You will also notice that, if you are using the default setup, there are little arrows coming out of your object. These are the handles that allow you to Move it, and are color-coded for the axes, so you don't lose track of where you are. The green one is for the Y axis, the red for the X, and the blue for the Z. (Please don't move it, though, because I want to show you something later.)
Tap the spacebar, and you'll see those handles change. Now they are circles, which allow you to Rotate your object. Click on the Red one, which controls the Heading, and drag to rotate your object if it's not facing the direction you want it to face. (The next tap lets you Scale your object, and the next one lets you Stretch it. But we're not going into that in this tutorial.)
Now, we could just render it as it stands. But it would be dark, and pretty hard to see. So let's add some lights.
We're going to use a three light setup, which is the simplest one that'll give us halfway decent results. We're also going to use the simplest lights, so we don't have to worry about the area each light covers. And that means we're using Distant Lights.
Go to the Items tab, to Add: Lights and choose Distant Light from the menu.
A requester will appear that allows you to name the new light. Call it Fill.
Do it again, but this time, call the new light Back.
Yeah, I know it looks way too bright. But that's because both new lights are pointing in exactly the same direction, right down the Z axis. We'll fix that soon. But first, let's move them away from the origin (where all three axes meet, and where things appear when you add them.)
You should see the handles for the Back light. Click anywhere on the blue handle, and drag the light out behind the object. Dragging a handle constrains the motion to that axis only. (If you are working in a Perspective view, and you can't quite see it, hold down Option/alt and drag in the viewport to rotate around the origin, so you can.)
At the bottom of the window, you should see what's called the Current Item area. It tells you what type of thing you are working with (Objects, Bones, Lights, or Cameras) and which one of that type is actually selected. Because we just added those lights, the most recent one, Back, was selected. We need to select the next one, Fill, so we can move it. So click on the Item drop-down, and choose it from the list. (Or use the up arrow on your keyboard to scroll through the lights, and stop at Fill.)
Look at a Top viewport (if you don't already have one, put the cursor in one and tap 2, or choose from the Titlebar menu,) and I'll show you a trick. Hold down your right mouse button (Command+button on a Mac with a one-button mouse) and drag to your right and down. You'll see the light move in that direction, even though you aren't touching it. It's magic! Well, okay, no. It's just the way the program works. You can move any selected object in the two directions shown in the title of the Orthogonal viewports this way.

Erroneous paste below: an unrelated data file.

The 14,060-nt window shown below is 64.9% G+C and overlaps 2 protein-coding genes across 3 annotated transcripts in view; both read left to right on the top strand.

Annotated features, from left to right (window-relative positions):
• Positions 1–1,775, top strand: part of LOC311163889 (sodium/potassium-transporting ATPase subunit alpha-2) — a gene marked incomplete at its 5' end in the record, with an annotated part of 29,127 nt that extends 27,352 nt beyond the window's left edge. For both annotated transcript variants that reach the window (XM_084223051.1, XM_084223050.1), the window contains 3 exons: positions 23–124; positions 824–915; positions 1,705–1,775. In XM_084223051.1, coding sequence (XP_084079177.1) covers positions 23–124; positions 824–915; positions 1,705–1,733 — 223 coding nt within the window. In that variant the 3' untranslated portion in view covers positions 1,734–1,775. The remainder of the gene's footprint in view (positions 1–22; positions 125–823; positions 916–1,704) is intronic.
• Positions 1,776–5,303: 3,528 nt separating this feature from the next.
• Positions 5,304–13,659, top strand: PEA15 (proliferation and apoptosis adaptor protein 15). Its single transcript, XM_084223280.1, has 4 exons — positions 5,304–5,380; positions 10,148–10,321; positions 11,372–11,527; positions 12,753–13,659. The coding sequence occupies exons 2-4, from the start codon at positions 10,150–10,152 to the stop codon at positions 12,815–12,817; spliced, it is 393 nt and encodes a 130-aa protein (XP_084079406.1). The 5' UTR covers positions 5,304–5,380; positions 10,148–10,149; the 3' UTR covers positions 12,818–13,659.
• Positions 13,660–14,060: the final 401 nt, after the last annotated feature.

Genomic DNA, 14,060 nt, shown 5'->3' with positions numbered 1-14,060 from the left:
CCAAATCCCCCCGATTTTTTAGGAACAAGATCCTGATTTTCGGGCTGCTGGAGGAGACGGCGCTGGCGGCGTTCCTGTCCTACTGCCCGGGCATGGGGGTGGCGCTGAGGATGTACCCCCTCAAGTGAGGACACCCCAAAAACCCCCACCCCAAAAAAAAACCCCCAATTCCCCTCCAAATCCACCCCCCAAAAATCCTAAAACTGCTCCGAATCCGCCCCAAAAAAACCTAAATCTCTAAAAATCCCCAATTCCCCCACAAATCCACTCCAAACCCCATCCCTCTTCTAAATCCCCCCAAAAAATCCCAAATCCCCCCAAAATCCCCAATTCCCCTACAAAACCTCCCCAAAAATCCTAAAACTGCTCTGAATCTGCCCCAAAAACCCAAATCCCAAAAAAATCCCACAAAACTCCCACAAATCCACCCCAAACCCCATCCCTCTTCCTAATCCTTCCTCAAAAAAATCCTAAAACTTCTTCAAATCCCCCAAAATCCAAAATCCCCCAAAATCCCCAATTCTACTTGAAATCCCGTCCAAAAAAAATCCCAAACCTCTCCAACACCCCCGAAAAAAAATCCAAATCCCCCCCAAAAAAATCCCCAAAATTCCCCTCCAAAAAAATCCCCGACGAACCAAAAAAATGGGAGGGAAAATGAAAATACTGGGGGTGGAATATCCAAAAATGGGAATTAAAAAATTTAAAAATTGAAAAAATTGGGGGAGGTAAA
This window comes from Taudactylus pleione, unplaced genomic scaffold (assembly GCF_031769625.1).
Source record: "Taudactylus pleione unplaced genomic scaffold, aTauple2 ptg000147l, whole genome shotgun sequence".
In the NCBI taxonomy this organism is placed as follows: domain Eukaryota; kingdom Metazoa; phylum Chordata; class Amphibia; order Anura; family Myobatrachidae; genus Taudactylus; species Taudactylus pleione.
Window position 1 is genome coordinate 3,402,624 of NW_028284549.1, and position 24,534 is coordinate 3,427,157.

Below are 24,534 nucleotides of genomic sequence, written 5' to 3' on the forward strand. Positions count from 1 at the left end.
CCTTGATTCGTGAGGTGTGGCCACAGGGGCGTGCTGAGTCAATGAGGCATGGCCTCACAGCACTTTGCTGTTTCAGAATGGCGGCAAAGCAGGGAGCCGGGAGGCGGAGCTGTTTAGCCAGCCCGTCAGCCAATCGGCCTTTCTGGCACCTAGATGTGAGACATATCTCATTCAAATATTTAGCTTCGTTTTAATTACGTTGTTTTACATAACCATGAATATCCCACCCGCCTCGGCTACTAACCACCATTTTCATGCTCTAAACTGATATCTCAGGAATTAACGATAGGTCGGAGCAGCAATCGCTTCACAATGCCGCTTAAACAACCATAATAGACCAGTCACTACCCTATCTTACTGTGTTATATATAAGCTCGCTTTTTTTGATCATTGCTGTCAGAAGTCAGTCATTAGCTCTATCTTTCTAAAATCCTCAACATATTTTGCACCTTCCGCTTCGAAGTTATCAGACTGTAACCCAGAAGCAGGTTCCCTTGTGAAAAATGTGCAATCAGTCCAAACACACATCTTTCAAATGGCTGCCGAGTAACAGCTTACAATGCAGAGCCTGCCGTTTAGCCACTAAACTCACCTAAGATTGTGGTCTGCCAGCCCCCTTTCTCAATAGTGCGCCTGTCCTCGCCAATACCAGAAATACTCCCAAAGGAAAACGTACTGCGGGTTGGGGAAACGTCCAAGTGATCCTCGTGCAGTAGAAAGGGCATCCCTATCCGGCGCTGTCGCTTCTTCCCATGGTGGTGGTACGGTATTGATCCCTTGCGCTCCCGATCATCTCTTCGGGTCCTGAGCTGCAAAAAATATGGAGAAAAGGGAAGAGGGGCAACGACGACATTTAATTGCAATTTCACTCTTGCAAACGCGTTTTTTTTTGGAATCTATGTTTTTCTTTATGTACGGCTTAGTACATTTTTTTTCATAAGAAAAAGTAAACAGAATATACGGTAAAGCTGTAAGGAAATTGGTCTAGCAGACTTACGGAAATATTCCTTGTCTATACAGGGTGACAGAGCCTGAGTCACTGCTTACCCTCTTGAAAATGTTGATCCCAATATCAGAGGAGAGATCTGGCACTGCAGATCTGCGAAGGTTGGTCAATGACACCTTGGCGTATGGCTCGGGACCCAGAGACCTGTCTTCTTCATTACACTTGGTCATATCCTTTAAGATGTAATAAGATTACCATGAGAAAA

The lights still need to point at the object, though. We could set them all up individually, but that's tedious. Let's do it the easy way.
Add a null to your scene by tapping Control+N (or clicking Items > Add: Null) Call it LightAim in the Null Object Name requester that appears.
If you look at the Current Item area now, you'll see that the Objects button is highlighted. That's because Nulls are objects. Click on the Lights button, or tap Shift+L, so we can work with the Lights again. Tap m (or go to Setup > Motions: Motion Options) to open the Motion Options panel. Notice that the name of the object is at the top of the panel.
We want the light to be aimed at the LightAim null, which means that we want that null to be the light's Target Item. If you click on the Target Item drop-down, which is third from the top in that panel, you'll open a list. Choose LightAim from the list.
The light instantly swivels to face that null, and a dotted line appears to show that it's connected to a target.
Without closing the panel, choose Light from the Current Item list at the bottom of the main window. (Or use the up arrow key.) The name at the top of the Panel changes, to show that you're working with a different Item.
Pick LightAim for the Light Target Item too. The same thing happens. Click on the Back light (if you can see it in a viewport) to select it, then make LightAim its Target Item as well. Close the panel.
Move a light now (tap t, or go to Modify > Translate:Move to get the Move tool,) and you'll see that it still points at that null. This makes it easy to adjust the lights, so go ahead and do that now.
If you'd prefer to have them all pointing at a different spot, for instance the head of the teddy bear, not his belly, just select the null using the Current Item area (Click Objects, then choose LightAim from the Item list) or the keyboard shortcuts (Shift+O and up arrow.) Get the Move tool again, then move the null. All the lights will rotate to follow it.
That's looking better, but all these lights are pure white, which makes the picture a little flat and uninteresting. Let's go to the Next Page, and we'll fix that.